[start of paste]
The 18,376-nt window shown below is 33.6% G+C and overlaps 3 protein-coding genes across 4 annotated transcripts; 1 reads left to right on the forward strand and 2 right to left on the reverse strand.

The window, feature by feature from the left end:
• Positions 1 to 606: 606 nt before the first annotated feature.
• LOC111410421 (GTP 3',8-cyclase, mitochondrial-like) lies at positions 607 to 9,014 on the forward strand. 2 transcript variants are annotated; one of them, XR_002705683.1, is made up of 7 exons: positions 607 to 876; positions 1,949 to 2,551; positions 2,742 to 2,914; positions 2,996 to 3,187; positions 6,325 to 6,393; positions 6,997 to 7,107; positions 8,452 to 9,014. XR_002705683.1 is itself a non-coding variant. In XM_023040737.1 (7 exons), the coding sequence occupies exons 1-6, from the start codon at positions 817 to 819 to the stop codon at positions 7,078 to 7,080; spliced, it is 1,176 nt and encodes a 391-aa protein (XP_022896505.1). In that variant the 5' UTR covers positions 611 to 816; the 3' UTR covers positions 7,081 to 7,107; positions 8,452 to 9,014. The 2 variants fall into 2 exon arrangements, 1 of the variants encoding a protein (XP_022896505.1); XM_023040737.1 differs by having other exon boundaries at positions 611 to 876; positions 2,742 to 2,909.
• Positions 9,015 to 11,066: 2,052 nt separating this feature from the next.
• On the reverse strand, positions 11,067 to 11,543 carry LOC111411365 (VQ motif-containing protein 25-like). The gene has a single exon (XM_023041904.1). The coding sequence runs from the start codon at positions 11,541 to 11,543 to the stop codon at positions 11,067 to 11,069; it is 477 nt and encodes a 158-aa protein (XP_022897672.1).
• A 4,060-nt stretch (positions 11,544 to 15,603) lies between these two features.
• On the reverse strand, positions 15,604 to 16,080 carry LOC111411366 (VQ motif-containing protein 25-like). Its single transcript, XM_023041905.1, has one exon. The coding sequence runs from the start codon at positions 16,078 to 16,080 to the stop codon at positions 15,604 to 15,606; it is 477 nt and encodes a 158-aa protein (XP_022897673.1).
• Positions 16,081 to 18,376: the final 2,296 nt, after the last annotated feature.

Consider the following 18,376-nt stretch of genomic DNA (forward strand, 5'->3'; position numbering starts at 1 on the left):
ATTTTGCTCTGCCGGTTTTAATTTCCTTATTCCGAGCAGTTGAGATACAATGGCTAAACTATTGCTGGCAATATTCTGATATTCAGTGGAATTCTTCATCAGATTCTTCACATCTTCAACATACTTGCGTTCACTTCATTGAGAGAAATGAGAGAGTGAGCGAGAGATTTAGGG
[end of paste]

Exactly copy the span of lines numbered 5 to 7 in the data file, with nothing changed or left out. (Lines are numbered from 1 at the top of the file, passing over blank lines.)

• Positions 9,015 to 11,066: 2,052 nt separating this feature from the next.
• On the reverse strand, positions 11,067 to 11,543 carry LOC111411365 (VQ motif-containing protein 25-like). The gene has a single exon (XM_023041904.1). The coding sequence runs from the start codon at positions 11,541 to 11,543 to the stop codon at positions 11,067 to 11,069; it is 477 nt and encodes a 158-aa protein (XP_022897672.1).
• A 4,060-nt stretch (positions 11,544 to 15,603) lies between these two features.